The International Ice Hockey Federation is ready to announce its biggest initiative yet to help improve the level of women's hockey internationally, and it has called on Canada's Hayley Wickenheiser to assume a key role.
The IIHF is expected to release on Thursday the details of its mentoring program, which will pair some of the world's most successful women's hockey coaches and athletes with countries who are struggling to compete.
World champions and Olympic medalists from the top four women's hockey nations - Canada, the United States, Sweden and Finland - will share training advice and coaching assistance to women's national team programs in countries ranked five through 14 for two and a half years leading up to the 2014 Winter Olympic Games in Sochi, Russia.
Wickenheiser, a four-time Canadian Olympic medalist who is largely recognized as the most accomplished female hockey player in the world, is expected to be taking on a co-ordinating role in the project rather than mentoring one specific nation.
Several prominent Canadian Olympic medalists are expected to be on the list of mentors and coaches. China, Czech Republic, France, Germany, Kazakhstan, Norway, Russia, Slovakia and Switzerland are the countries that will receive the mentoring, the countries most likely to qualify for the 2014 Games.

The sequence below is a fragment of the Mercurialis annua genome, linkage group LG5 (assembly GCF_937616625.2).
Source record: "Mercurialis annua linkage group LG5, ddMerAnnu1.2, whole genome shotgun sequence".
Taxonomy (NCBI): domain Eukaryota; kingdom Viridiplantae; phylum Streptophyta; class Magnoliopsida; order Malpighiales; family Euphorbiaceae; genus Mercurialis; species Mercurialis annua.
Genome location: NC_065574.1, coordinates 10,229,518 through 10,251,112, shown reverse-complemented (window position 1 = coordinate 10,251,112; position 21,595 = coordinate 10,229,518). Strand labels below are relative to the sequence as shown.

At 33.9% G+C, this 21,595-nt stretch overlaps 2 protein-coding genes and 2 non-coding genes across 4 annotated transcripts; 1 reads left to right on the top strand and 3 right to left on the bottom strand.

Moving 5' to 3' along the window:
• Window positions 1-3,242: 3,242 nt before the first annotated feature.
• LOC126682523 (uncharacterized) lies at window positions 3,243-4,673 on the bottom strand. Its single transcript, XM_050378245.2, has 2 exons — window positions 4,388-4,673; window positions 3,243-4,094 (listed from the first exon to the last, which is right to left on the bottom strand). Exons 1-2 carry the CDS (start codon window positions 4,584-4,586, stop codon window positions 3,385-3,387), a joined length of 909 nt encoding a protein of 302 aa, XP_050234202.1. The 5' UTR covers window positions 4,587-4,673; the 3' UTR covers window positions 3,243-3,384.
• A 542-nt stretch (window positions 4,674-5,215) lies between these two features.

The program is one element of the $2.1-million women's hockey improvement project that the IIHF kick-started after lopsided scores in the women's competition once again stole headlines at the 2010 Olympics in Vancouver.
There's a large gap in calibre of play between Canada, the United States, and the next two teams, Sweden and Finland, then another huge gap between them and the next group of teams.
The IIHF hired Edmonton native Tanya Foley as its first manager of women's hockey in late 2010 after a stern warning at the Vancouver Olympics by International Olympic Committee president Jacques Rogge that the sport could be dropped from the Winter Games if parity doesn't improve.
"Everyone agrees [there is a discrepancy]" Rogge said at the Vancouver Games. "This may be the investment period for women's ice hockey. I would personally give them more time to grow but there must be a period of improvement. We cannot continue without improvement."
Many of the program's mentors are expected to gather in Toronto later this month for meetings before the program kicks off on July 1.